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Hilltown Archives — The Altamont Enterprise, February 24, 2011

Going out for art in Medusa
Ward sees a “hyper-real” world, with a million dramas everywhere

By Zach Simeone

RENSSELAERVILLE — A merger is forming between convenience and local art, and it’s taken the shape of an art gallery called MGS Projects, at the Medusa General Store.

The store, which re-opened almost a year ago under the ownership of Jason and April Caprio, will open its first exhibit at the new art gallery this Saturday.

“Medusa is in the midst of a renaissance,” April Caprio told The Enterprise. “We are forming a Medusa Council of the Arts. The council has grown substantially since the idea was initiated, so we’re trying to form a non-profit. It’s going to become a larger Medusa initiative.”

MGS Projects was the brainchild of local photographer Angela Cappetta.

“We’ve got a great cast of characters in Rensselaerville,” said Cappetta. “I’ve collaborated over the years with various artists of varying disciplines, and this seemed to be a natural progression for me — to be able to show the work that I love, that’s right for Medusa. You can’t just put anything on the wall. You’ve got to put stuff on the wall that’s right for the vernacular of the area, for the space, for the town, for the people going to see it.”

The process by which the gallery came to be was an organic one, Cappetta went on.

“April and I just knew it had to happen,” she said. “It’s not like we ever sat down and said, ‘We have to do this.’ We both just sort of knew we had to do it; the question was, when?...April’s this acutely fierce and intelligent little woman, and she gets stuff done. She doesn’t put more on her plate than she can handle, and I’m the same way.”

Born in Ithaca, New York, and raised in Connecticut, Cappetta moved to Medusa in 2001. “I fell in love with Medusa since as long ago as I can remember, and I always knew I’d end up there,” she said. She has been interested in photography since she was a child; she studied painting at Yale before studying photography at the School of Visual Arts in New York City.

But she doesn’t paint anymore, she said.

“I was never a very good painter,” said Cappetta. “Photography is basically the only thing I’m interested in as an artist, but as a curator, I’m interested in many things.”

As a photographer, Cappetta said that she draws inspiration from artists in other media.

“Even though my work is photography, my work is very influenced by poets,” she said, crediting T.S. Eliot and William Carlos Williams as two of the driving forces behind her work.

Of photography and poetry, she went on, “They don’t necessarily translate into each other as much as they inform each other, just like how everything informs everything else. There are musicians that work from certain points of influence, or certain things they’ve read. Photography is not that different in that regard.”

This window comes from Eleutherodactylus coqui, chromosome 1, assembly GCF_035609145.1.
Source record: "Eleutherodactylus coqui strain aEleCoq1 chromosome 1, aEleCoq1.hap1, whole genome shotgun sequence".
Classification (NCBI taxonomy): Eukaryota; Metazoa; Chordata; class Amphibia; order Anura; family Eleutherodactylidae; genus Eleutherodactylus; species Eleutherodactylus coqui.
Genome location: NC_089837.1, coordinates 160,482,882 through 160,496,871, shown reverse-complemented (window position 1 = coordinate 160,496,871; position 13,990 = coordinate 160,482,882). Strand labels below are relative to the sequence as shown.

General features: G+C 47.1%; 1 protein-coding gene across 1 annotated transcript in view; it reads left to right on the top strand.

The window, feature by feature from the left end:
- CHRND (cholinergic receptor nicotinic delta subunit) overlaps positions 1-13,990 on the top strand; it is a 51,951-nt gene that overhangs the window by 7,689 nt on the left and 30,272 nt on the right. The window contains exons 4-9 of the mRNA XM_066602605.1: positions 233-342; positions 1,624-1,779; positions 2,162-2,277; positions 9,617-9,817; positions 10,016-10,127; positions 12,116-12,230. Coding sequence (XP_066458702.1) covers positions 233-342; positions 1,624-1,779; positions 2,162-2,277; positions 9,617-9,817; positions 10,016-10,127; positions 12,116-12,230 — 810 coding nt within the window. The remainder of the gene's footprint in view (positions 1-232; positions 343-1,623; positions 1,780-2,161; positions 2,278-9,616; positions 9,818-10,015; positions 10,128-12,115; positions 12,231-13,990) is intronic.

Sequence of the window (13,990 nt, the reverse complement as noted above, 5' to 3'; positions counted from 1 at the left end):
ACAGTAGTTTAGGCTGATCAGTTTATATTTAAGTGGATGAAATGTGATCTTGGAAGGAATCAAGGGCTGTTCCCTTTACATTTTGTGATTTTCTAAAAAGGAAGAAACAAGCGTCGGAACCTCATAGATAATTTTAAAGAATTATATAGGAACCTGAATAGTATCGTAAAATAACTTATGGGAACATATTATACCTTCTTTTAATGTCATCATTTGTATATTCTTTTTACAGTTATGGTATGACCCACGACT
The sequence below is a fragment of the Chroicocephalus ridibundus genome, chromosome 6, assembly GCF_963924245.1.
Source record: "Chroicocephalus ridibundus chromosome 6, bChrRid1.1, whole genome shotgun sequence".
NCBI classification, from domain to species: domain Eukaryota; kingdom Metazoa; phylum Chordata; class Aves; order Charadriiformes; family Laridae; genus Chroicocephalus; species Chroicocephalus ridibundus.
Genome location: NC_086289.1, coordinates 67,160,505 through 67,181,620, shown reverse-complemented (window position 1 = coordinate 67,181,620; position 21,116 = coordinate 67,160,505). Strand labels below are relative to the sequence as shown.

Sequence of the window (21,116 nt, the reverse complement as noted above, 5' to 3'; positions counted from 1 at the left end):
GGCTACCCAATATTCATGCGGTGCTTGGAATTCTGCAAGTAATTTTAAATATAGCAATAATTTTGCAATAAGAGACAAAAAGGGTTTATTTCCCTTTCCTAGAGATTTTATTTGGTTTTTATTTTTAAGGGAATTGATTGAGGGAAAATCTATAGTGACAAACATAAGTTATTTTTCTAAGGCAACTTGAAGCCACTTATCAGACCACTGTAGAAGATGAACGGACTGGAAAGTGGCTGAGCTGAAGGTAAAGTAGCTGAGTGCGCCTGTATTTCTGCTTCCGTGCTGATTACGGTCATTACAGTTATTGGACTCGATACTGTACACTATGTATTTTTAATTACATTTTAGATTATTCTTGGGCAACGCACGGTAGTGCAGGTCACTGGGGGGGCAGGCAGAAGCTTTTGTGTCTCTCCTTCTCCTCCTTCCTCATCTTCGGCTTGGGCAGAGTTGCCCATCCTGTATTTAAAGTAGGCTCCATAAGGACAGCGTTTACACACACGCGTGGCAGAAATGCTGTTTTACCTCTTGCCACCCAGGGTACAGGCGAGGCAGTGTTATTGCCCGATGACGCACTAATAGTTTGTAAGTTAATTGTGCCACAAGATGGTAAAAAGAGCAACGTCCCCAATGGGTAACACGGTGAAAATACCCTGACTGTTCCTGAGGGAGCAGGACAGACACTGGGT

This weekend’s opening will feature the photographs of Allison Nowlin Ward.

“Allison’s work is so beautiful and so moving, and I think everyone can relate to it,” said Cappetta, “and I think all the work we show is going to be in that language.”

The coming months will bring the work of Mexican painter Rodolfo de Florencia, whose work has been shown in parts of the United States, Mexico, and Cuba; sculptor Natalie Wetzel; photographer Anna Moller; painter Jessie Mann; and an exhibit of work by Cappetta herself, which she is calling a “love-letter-style photo essay,” written to the hamlet of Medusa.

“Natalie Wetzel, she wants to make — are you sitting down? — Medusa heads,” Cappetta exclaimed, referring to the Gorgon from Greek mythology, often portrayed with snakes for hair. “And she’s making them pretty, so Medusa’s not such a grouch. She made the world’s largest Christmas tree out of marshmallow peeps,” she said of Wetzel.

MGS Projects is also looking for submissions from artists who want to have their art displayed in the gallery, though there is a selective application process. The application can be found online at www.callforentriesmedusa.blogspot.com.

In an attempt to make the displayed work as affordable as possible for local collectors, Cappetta said the plan is to charge less than $1,000 per piece. The gallery will take a small commission, she said, and each exhibit will likely be up for five to six weeks.

Cappetta said that she and the Caprios are trying to find musicians to play at each opening; Mrs. Caprio said that the local Knox Traditional Strings will be playing at the opening of the second exhibit, which will feature Rodolfo de Florencia’s work.

“Rensselaerville is often overshadowed by the other hamlets, which are equally cool, but for different reasons,” said. Mrs. Caprio.

As Cappetta curates the first exhibit, she looks forward to this weekend’s opening.

“They’re helping me bring art to the Hilltowns in a public way, where people can see world-class artists,” Cappetta concluded. “Medusa has absolutely no idea what’s going to hit it.”

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